Thursday, January 19, 2012

Gardening Tip - How to Prune Fruit Stone Fruit Trees

Stone fruit trees (apple, nectarine, peach, apricot, plum) are easiest to prune in the winter since all the leaves have dropped and the branch structure of the tree is easy to see.  There are several great pruning handouts available on the web.  My favorite is the one produced by Alan Erb of Kansas State University.  He discusses in great detail how to approach the pruning both old and young fruit trees.  Here is a link to his handout; .

Basically I sticks to these 4 steps when it comes to pruning my fruit trees (all of which are 3 years old);
1) Remove any branch that exceeds what I can reach on my step stool.  The whole point of the fruit trees is have fruit that I can reach easily.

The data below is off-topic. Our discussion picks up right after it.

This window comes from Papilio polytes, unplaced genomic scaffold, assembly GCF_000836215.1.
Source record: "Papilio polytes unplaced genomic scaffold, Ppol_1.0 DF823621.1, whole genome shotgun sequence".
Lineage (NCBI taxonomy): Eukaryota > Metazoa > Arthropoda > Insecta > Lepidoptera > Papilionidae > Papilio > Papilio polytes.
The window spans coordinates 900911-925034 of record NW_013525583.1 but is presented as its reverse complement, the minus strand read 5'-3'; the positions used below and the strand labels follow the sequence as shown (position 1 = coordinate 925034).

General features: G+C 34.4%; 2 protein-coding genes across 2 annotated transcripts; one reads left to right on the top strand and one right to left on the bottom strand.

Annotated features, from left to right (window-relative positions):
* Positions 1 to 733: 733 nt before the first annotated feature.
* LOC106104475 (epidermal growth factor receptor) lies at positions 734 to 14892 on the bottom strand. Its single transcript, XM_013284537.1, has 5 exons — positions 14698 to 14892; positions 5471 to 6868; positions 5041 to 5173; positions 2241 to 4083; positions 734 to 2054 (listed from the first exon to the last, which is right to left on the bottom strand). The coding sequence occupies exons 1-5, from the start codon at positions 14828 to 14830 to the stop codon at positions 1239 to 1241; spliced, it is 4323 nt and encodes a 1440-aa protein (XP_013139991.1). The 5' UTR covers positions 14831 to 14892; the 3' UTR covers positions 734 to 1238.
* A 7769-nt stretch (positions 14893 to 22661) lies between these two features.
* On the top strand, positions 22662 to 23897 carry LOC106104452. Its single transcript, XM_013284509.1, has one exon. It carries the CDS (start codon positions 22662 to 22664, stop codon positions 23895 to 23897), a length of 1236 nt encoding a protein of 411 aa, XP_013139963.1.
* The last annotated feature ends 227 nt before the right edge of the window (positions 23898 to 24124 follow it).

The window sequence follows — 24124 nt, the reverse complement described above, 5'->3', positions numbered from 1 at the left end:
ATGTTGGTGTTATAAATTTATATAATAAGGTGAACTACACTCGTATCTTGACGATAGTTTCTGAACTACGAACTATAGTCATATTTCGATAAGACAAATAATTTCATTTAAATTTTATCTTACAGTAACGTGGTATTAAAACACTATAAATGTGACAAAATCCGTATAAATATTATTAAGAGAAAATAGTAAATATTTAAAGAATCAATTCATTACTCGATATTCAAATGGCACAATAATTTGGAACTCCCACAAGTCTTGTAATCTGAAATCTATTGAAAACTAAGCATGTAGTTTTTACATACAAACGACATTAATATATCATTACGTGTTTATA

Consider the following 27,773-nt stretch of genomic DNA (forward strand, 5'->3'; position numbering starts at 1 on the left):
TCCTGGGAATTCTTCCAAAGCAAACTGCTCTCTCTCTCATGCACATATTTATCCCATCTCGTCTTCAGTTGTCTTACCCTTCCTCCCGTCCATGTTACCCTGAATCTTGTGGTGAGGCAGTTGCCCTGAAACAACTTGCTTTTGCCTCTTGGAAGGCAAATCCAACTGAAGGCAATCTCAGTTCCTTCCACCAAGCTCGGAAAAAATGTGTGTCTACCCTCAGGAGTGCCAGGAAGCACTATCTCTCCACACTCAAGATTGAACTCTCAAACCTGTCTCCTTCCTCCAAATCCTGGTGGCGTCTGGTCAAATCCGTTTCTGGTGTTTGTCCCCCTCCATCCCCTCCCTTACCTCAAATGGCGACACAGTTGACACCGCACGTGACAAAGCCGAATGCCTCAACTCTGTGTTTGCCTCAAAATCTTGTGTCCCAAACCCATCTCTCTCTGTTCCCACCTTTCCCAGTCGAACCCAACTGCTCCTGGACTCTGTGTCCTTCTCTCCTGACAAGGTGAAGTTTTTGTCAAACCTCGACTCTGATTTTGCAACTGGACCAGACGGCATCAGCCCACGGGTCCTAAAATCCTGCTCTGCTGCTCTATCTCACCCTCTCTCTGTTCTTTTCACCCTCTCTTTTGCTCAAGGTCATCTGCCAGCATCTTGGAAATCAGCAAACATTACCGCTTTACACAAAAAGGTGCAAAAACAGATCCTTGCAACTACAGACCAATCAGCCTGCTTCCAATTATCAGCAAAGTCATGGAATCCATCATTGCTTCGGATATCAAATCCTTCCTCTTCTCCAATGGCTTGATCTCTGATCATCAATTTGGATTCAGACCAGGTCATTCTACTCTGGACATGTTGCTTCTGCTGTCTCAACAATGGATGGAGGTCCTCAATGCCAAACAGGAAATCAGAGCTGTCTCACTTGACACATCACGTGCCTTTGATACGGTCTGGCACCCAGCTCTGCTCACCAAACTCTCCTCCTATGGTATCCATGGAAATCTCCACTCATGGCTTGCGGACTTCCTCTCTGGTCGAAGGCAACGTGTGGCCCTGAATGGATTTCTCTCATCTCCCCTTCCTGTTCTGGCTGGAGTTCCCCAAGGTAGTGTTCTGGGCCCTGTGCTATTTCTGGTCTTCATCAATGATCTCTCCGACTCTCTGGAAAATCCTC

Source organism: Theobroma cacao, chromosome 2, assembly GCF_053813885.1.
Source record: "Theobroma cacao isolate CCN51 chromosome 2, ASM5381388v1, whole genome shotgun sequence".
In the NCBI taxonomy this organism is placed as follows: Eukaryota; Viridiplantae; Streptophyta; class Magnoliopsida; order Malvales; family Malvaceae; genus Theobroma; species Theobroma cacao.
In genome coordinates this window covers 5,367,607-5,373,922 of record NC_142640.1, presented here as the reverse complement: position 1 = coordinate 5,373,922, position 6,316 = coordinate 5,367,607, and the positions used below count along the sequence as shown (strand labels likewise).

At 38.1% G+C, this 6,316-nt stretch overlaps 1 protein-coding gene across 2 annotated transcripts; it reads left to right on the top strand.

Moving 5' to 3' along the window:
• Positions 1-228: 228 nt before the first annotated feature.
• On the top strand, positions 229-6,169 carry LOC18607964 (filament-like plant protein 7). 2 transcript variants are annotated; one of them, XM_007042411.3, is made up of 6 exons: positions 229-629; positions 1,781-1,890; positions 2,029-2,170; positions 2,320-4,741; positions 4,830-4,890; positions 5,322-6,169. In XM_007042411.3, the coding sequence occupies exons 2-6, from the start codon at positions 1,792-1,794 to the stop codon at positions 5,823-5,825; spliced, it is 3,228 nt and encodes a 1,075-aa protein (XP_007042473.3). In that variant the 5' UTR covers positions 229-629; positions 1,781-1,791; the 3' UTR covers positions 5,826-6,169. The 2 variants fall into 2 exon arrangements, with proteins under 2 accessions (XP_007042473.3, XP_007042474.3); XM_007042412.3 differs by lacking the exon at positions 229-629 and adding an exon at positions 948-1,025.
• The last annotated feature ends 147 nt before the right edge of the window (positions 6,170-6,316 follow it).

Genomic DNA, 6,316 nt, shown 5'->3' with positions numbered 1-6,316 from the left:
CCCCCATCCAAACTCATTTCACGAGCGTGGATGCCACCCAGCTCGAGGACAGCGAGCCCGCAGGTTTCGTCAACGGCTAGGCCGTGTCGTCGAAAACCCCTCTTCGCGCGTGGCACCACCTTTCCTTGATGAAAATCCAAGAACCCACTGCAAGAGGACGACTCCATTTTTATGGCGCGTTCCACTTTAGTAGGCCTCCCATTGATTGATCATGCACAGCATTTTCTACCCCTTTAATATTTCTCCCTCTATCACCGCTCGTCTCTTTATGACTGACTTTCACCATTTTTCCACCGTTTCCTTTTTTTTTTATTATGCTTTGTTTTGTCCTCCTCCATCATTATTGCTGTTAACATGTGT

2) Remove branches that are growing vertically.  The more horizontal the branch, the more fruit it will produce.
3) Remove broken or downward facing branches.  These produce little if any fruit.
4) Remove small, crossing branches (really just twigs) from the middle of the tree.  These produce lots of leaves but little fruit and restrict sun and air flow into the middle of the tree, which an lead to disease in the summer time.

After pruning my fruit trees, I spray them with dormant oil to kill overwintering insects and fungi (which we have a lot of here in San Diego).  Since I am almost out of space, here is a link on using dormant oil;

3 year old peach tree before pruning

Peach tree after pruning

Photos by Doug Kalal

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